In “scatter,” the rigorous completeness of “assemble” is undone and the delicate parts are scattered on the walls and on the floor, like flower petals or jigsaw puzzle pieces scattered on the waves. The surface of the works is finished with white pigment alone, with no lacquer added.

Both: untitled (2010), from the “scatter” series.

This exhibition, Shirako’s fourth solo outing, consists mainly of photographic works building on the “connect” series in which parts of plants have been inserted in purpose-made lacquer sheaths and photographed. The “connect” series explored the beautiful contrast between two time scales by combining the ephemerality of flowers and the permanence of lacquer. Among the works in this exhibition, too, there are some in which the lacquer objects play the role of minimalist vases, emphasizing the freshness of the flowers.

untitled (2008), from the “connect” series, in which a feather takes the place of a plant.

untitled (2009), from the “connect” series, featuring a cherry tomato.

Both: untitled (2013), from the “connect” series.

However, the new works, which do not use lacquer but combine petals with unlacquered wood or wood finished with white pigment, can only be described as expressions of a totally different concept. For a start, these are not photographs of “works that combine unlacquered wood and petals.” This is because both the unlacquered wood and petals are created/selected for the purposes of producing a single image, and once photographed they have fulfilled their role. As well, in the sense that the image size (not actual size, but with the subjects enlarged slightly) is fixed and there is no enlargement or reduction, they are not photographic works as such but rather images rendered three-dimensional. Next, the unlacquered wood objects are not vessels designed to hold flowers, because, in terms of order, the unfinished wood objects are made first and then flowers chosen to match the objects. Perhaps the meaning of these works will be clearer if we look at the new works from the “scribble” series that appear at the end of the photographic display. A work combining unlacquered black wood and lustrous black lacquer is paired with a work combining unlacquered white wood and white prairie gentian petals, revealing that in Shirako’s art practice “lacquer” and “flowers” occupy the same position. Based on the three-dimensionality of the images as well as the precedence given to unlacquered wood and the addition to this of flowers = lacquer, we can conclude that the new “connect” series serves as a model for Katsuyuki Shirako’s lacquer art. Viewed as a whole, these works indicate the sense in which his lacquer art is “unaffected by the split into traditional crafts and modern crafts.”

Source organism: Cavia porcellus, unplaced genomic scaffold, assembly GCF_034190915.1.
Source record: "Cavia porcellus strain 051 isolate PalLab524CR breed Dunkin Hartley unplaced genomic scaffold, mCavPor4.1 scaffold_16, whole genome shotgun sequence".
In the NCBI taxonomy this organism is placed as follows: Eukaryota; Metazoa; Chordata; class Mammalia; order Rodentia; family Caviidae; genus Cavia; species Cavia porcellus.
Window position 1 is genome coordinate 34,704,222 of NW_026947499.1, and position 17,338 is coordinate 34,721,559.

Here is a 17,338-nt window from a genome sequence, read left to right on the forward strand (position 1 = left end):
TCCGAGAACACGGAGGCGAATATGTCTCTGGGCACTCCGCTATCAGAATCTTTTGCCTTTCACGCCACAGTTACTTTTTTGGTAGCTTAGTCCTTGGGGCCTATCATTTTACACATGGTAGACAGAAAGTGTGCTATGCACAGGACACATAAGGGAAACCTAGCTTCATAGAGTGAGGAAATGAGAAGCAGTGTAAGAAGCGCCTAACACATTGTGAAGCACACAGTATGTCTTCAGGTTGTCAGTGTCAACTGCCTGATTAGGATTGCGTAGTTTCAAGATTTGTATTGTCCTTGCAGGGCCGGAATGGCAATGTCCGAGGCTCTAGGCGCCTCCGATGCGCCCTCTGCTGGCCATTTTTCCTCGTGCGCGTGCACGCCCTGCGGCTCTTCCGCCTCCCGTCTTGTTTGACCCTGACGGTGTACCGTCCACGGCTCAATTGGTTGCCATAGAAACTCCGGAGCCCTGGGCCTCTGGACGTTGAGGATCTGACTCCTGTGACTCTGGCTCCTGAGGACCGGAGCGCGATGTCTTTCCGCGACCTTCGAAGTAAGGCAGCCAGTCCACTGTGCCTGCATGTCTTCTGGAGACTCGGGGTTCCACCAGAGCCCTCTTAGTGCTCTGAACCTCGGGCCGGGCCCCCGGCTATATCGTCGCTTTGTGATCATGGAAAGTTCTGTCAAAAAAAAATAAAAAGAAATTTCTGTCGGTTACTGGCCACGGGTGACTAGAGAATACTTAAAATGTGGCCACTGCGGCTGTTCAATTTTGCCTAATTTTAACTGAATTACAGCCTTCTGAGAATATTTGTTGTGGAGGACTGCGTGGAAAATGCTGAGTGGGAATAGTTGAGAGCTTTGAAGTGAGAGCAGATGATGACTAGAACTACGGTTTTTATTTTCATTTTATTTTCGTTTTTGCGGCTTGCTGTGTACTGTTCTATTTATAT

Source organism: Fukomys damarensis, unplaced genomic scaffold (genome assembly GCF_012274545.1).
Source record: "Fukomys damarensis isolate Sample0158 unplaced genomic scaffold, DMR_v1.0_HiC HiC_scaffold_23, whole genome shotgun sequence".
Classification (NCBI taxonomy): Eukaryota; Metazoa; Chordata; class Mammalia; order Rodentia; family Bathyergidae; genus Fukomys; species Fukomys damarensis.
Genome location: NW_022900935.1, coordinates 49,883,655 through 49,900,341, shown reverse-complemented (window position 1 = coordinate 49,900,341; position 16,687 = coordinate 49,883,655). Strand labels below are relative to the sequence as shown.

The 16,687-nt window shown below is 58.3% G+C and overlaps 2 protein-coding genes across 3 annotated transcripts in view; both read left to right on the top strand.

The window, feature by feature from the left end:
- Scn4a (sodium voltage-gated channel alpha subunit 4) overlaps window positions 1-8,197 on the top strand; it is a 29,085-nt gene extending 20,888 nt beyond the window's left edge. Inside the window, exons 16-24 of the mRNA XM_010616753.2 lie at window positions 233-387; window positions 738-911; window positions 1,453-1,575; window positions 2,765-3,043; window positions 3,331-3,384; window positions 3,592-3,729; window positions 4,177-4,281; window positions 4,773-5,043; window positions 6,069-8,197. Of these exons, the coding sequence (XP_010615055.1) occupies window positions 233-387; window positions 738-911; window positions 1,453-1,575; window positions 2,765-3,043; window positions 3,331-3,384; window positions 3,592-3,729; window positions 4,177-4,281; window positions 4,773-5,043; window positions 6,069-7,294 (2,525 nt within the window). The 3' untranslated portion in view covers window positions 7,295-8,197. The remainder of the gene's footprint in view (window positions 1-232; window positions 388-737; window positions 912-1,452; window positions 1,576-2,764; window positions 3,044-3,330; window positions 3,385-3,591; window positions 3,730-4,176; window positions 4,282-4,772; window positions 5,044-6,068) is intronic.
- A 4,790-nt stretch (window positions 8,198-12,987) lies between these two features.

All: untitled (2013), from the “connect” series.

untitled (2013), from the “scribble” series.